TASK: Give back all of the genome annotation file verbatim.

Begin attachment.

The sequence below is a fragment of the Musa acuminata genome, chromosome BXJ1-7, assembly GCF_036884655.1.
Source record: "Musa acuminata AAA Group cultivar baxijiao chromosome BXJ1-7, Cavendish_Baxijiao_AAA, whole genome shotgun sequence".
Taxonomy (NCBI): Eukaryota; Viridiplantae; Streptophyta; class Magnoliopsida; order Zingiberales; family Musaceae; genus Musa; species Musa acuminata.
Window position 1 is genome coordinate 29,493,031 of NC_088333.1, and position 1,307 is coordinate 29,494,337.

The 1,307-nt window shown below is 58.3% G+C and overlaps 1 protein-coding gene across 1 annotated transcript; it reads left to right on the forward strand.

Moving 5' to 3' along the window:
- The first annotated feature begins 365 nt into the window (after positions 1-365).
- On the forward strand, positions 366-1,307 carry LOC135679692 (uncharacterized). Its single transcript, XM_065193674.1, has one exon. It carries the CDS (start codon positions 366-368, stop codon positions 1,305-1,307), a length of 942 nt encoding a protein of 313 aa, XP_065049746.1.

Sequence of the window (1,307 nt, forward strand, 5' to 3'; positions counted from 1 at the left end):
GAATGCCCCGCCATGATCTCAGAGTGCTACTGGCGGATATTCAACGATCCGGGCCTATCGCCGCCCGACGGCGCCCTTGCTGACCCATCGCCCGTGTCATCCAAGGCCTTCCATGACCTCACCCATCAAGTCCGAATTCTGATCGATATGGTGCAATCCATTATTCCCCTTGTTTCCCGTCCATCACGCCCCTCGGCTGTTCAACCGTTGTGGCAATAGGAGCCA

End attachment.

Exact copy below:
The sequence below is a fragment of the Musa acuminata genome, chromosome BXJ1-7, assembly GCF_036884655.1.
Source record: "Musa acuminata AAA Group cultivar baxijiao chromosome BXJ1-7, Cavendish_Baxijiao_AAA, whole genome shotgun sequence".
Taxonomy (NCBI): Eukaryota; Viridiplantae; Streptophyta; class Magnoliopsida; order Zingiberales; family Musaceae; genus Musa; species Musa acuminata.
Window position 1 is genome coordinate 29,493,031 of NC_088333.1, and position 1,307 is coordinate 29,494,337.

The 1,307-nt window shown below is 58.3% G+C and overlaps 1 protein-coding gene across 1 annotated transcript; it reads left to right on the forward strand.

Moving 5' to 3' along the window:
- The first annotated feature begins 365 nt into the window (after positions 1-365).
- On the forward strand, positions 366-1,307 carry LOC135679692 (uncharacterized). Its single transcript, XM_065193674.1, has one exon. It carries the CDS (start codon positions 366-368, stop codon positions 1,305-1,307), a length of 942 nt encoding a protein of 313 aa, XP_065049746.1.

Sequence of the window (1,307 nt, forward strand, 5' to 3'; positions counted from 1 at the left end):
GAATGCCCCGCCATGATCTCAGAGTGCTACTGGCGGATATTCAACGATCCGGGCCTATCGCCGCCCGACGGCGCCCTTGCTGACCCATCGCCCGTGTCATCCAAGGCCTTCCATGACCTCACCCATCAAGTCCGAATTCTGATCGATATGGTGCAATCCATTATTCCCCTTGTTTCCCGTCCATCACGCCCCTCGGCTGTTCAACCGTTGTGGCAATAGGAGCCA